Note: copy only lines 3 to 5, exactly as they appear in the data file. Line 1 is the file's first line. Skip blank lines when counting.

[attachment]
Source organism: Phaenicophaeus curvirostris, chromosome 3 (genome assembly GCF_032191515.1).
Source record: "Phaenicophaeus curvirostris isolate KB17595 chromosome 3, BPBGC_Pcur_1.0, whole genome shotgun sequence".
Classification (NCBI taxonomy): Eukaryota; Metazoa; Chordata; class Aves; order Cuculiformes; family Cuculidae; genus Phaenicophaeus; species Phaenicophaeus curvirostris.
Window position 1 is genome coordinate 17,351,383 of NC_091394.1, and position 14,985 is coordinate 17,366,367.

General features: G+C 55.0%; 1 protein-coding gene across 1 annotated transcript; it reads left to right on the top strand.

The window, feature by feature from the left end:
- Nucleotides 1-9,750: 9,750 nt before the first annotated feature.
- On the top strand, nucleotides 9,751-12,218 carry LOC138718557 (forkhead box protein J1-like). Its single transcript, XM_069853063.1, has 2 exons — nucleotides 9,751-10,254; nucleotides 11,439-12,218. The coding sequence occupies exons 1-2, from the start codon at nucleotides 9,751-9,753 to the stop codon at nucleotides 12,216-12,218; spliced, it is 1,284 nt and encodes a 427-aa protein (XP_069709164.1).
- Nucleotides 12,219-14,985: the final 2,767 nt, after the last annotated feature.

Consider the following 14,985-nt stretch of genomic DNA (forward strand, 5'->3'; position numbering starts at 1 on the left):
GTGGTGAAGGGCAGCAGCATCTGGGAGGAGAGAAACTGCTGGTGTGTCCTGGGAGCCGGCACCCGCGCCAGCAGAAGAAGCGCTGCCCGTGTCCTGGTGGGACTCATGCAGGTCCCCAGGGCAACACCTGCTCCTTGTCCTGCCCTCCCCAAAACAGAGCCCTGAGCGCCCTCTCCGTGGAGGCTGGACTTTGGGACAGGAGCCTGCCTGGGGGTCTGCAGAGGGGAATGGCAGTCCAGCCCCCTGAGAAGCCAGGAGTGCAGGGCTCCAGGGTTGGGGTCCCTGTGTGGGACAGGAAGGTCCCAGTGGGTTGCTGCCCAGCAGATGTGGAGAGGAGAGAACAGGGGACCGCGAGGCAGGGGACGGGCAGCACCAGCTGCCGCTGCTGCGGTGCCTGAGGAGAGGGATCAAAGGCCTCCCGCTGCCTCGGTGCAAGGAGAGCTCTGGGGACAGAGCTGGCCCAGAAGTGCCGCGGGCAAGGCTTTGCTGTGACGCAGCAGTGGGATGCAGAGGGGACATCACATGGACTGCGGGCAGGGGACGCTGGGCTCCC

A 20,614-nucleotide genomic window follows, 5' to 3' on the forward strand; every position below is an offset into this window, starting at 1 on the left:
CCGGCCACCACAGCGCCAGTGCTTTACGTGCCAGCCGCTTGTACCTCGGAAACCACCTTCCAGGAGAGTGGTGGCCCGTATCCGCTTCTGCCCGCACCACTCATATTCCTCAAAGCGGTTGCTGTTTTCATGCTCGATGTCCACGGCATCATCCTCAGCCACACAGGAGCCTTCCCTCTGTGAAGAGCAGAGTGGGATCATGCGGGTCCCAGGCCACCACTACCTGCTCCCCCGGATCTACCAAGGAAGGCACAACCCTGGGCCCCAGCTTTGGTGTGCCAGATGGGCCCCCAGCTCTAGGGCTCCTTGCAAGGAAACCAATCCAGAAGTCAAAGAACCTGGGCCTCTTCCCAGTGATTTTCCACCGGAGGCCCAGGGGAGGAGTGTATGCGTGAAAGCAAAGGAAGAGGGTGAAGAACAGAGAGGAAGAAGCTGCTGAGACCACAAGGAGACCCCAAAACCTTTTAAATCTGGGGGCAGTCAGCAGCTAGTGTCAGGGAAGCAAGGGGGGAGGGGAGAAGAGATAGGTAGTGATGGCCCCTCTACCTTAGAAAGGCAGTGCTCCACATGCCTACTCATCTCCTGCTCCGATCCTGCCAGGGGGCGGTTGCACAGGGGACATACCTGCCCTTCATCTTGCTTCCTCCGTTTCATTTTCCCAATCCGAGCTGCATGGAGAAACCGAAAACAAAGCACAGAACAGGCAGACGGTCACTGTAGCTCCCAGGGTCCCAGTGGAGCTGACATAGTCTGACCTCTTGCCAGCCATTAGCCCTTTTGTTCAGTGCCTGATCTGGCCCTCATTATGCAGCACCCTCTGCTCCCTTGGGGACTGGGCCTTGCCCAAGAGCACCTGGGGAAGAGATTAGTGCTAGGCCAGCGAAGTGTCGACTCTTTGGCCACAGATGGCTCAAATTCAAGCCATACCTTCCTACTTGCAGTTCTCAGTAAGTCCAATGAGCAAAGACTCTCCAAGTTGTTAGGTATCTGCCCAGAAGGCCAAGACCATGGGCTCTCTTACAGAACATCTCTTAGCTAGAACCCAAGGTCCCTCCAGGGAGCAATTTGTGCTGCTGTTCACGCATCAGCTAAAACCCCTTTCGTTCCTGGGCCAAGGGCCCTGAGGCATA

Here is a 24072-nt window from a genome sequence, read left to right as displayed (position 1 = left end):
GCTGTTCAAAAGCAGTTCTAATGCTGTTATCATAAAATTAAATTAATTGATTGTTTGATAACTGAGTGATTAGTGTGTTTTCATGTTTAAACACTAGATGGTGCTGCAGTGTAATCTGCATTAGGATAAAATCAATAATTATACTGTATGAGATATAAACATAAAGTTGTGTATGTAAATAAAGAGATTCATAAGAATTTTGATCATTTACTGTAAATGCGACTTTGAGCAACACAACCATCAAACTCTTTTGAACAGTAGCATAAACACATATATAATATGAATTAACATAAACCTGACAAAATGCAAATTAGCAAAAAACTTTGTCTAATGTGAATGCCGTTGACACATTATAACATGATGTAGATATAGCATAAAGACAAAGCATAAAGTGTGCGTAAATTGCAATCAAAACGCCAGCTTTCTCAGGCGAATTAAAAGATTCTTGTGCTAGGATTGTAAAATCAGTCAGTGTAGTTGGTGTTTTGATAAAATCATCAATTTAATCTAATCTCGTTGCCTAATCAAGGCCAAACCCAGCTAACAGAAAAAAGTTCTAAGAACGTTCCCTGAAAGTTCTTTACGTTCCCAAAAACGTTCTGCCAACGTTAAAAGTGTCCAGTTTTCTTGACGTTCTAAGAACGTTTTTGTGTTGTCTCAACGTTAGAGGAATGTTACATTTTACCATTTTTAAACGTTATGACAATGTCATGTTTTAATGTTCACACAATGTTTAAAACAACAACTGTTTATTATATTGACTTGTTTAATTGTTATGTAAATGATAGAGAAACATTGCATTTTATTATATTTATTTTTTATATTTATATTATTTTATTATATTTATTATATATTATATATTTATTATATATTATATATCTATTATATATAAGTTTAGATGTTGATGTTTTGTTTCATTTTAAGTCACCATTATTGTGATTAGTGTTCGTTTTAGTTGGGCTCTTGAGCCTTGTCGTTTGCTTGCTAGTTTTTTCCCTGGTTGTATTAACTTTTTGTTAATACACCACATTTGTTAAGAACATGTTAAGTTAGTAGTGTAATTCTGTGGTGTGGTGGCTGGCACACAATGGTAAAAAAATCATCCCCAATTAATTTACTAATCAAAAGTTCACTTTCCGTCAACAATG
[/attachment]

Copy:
Classification (NCBI taxonomy): Eukaryota; Metazoa; Chordata; class Aves; order Cuculiformes; family Cuculidae; genus Phaenicophaeus; species Phaenicophaeus curvirostris.
Window position 1 is genome coordinate 17,351,383 of NC_091394.1, and position 14,985 is coordinate 17,366,367.

General features: G+C 55.0%; 1 protein-coding gene across 1 annotated transcript; it reads left to right on the top strand.